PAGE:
Blogger′s death set off protests against Egyptian repression | Environment| All topics from climate change to conservation | DW | 20.06.2011
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Environment

Blogger's death set off protests against Egyptian repression

The Facebook group "We are all Khaled Said" was one of the driving forces behind mobilizing protesters in Egypt. Deutsche Welle honored the group's organizers and members in its international Weblog award the BOBs.

An Egyptian protester holding a poster of Said

Said became a symbol of the Egyptian uprising

As he did so often, Khaled Said was sitting in an Egyptian Internet cafe. But on this day in June 2010, a pair of men entered the room and asked him for his ID. The men were secret police, and the 28-year-old blogger and computer specialist wouldn't meet their demands.

Witnesses later said the men took him out of the cafe and slammed his head against walls before taking him, unconscious, to a police station.

By the time he arrived, all that could be said with certainty was that Said was dead.

To avoid being held responsible for their crimes, the police, according to Egyptian media reports, stuffed hash into his mouth in an effort to make Said look like a drug dealer. The police also accused Said of theft, dodging mandatory military service and sexual assault. Said's abused body was then dumped in front of the cafe from which he'd been dragged.

Mother of a martyr

It was a day Said's mother, Leila Marzouk, will never forget. In addition to the sorrow of losing her son, she and her family watched officials drag their names though the mud. Her accusers knew they had to tarnish Said's reputation - and his family's.

Zahraa Said and her mother Leila Marzouk

Said's sister and mother said he would have wanted to help organize protests had he lived

"My husband died when Khaled was six years old," Marzouk told Deutsche Welle. "I had to raise Khaled the best I could, and I always did what was right and good. Then they come and say, 'You failed at raising your child.'"

Said died on June 6, 2010, more than six months before former president Hosni Mubarak's regime fell. But Said is still regarded as a martyr and symbol of the Egyptian revolution. But it wasn't only his death that led to indignation. Shortly after his death, reports surfaced that gave his murder a political dimension: the blogger published hidden camera footage documenting police corruption.

The alleged reason he was taken out of the cafe and killed quickly spread across the Internet. Photos of a young man next to his disfigured corpse became a symbol of the Mubarak regime's repression. In Alexandria, where Said was born, demonstrations began just days after his death.

Online organization

Though she said she remains proud of her son, Marzouk added that it was a strange situation.

An Egyptian protester in front of a banner showing pictures of Said alive and his corpse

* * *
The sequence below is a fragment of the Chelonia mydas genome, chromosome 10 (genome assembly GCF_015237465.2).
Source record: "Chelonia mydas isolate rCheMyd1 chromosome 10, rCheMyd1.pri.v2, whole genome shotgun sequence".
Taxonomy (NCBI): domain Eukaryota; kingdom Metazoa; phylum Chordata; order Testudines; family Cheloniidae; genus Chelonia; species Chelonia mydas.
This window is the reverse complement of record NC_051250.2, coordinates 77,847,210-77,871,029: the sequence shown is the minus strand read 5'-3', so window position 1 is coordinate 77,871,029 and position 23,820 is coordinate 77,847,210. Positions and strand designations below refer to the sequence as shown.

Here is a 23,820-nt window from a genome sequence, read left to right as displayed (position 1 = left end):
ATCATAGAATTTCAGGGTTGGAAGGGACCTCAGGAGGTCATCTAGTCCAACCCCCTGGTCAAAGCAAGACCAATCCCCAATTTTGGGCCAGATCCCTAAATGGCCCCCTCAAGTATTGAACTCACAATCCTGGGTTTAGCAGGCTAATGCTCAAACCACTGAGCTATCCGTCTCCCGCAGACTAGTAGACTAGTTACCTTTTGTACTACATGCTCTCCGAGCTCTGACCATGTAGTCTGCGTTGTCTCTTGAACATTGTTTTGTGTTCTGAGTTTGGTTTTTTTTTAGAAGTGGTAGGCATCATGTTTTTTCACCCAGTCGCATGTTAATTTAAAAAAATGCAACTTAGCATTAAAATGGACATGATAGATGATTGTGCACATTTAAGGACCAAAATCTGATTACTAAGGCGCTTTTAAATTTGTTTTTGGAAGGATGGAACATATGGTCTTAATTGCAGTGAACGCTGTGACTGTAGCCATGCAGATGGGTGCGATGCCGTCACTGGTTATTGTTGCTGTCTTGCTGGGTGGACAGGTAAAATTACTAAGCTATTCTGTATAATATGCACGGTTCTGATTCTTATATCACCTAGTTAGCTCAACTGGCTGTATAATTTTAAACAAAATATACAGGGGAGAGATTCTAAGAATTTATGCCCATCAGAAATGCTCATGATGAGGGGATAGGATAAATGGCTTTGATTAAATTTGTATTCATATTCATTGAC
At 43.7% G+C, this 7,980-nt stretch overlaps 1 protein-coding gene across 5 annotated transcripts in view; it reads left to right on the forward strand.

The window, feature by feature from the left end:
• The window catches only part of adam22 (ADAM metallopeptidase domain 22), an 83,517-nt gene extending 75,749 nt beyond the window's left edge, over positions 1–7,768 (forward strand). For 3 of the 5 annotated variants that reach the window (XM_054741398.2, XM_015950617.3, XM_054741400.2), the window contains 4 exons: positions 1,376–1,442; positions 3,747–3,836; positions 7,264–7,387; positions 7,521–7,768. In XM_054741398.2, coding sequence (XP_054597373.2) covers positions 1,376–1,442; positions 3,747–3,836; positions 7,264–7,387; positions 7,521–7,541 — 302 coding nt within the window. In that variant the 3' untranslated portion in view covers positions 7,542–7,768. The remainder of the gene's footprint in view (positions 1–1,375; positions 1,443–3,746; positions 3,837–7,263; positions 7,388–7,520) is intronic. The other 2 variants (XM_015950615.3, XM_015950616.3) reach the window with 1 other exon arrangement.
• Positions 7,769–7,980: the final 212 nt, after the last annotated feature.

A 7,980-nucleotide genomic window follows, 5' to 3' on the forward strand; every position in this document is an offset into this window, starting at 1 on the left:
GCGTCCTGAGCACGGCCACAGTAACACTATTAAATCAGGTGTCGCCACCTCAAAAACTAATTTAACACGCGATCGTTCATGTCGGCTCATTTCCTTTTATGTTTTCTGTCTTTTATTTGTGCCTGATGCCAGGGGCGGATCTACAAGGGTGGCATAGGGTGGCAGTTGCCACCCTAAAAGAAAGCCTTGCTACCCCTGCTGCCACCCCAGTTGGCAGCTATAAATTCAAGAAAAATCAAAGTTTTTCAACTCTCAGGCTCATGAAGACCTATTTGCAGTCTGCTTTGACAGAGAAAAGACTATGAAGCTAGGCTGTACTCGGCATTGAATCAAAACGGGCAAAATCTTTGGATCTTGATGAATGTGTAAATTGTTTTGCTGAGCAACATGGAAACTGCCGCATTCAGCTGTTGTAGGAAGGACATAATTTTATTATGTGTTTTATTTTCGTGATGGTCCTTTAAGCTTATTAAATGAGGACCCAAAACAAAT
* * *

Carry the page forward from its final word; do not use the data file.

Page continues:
Photos of Khaled, alive and dead, were common in Egyptian protests

"A lot of young people took to the streets chanting 'down with Mubarak, down with [interior minister] Habib Al-Adli,'" she said. "I asked the people, 'What does this have to do with my son's death?' and they told me, 'We're making sure for you that Khaled gets his rights.'"

Wael Ghonim, the Internet giant Google's head of marketing for the Middle East, was one of Said's friends and a leading Internet activist. Using a pseudonym, he and some friends started a Facebook group and, in honor of Said, gave it a name that summed up many young Egyptian's feelings: "We are all Khaled Said."

Hundreds of thousands of people joined the group, and over a period of months it grew to become one of the Egyptian opposition's most important platforms to mobilize people to take action aimed at removing the government.

The group documented human rights abuses committed by state authorities, helping activists exchange information and plan demonstrations after the Tunisian uprising was successful in forcing former president Ben Ali to flee the country in January 2011.

Democracy's price

Today, the Facebook group's original Arabic version has nearly 1.5 million members and remains a popular spot to debate the issues coming up as Egypt works to make the difficult transition toward creating a true civil society. An English Facebook group with more than 100,000 members also supports uprisings in other Arab countries, including Syria and Libya.

Screenshot of the Arabic Facebook group 'We are all Khaled Said'

The Facebook group was an important resource for informing and organizing protesters

"We are all Khaled Said" won the 2011 Deutsche Welle International Blog (The BOBS) award in the Best Social Activism Campaign category.

The competition's jury members said the group and its members had played an important role in achieving political change in Egypt.

Khaled Said's sister Zahraa said she is proud that the group named in honor of her brother won the award.

"I think Khaled would have liked to have been among the founders of such a Facebook group," she said. "And he certainly would have found someone else to dedicate it to. He was someone who liked things like that. That's just the way he was."

Author: Salah Sharara / sms

Editor: Stuart Tiffen

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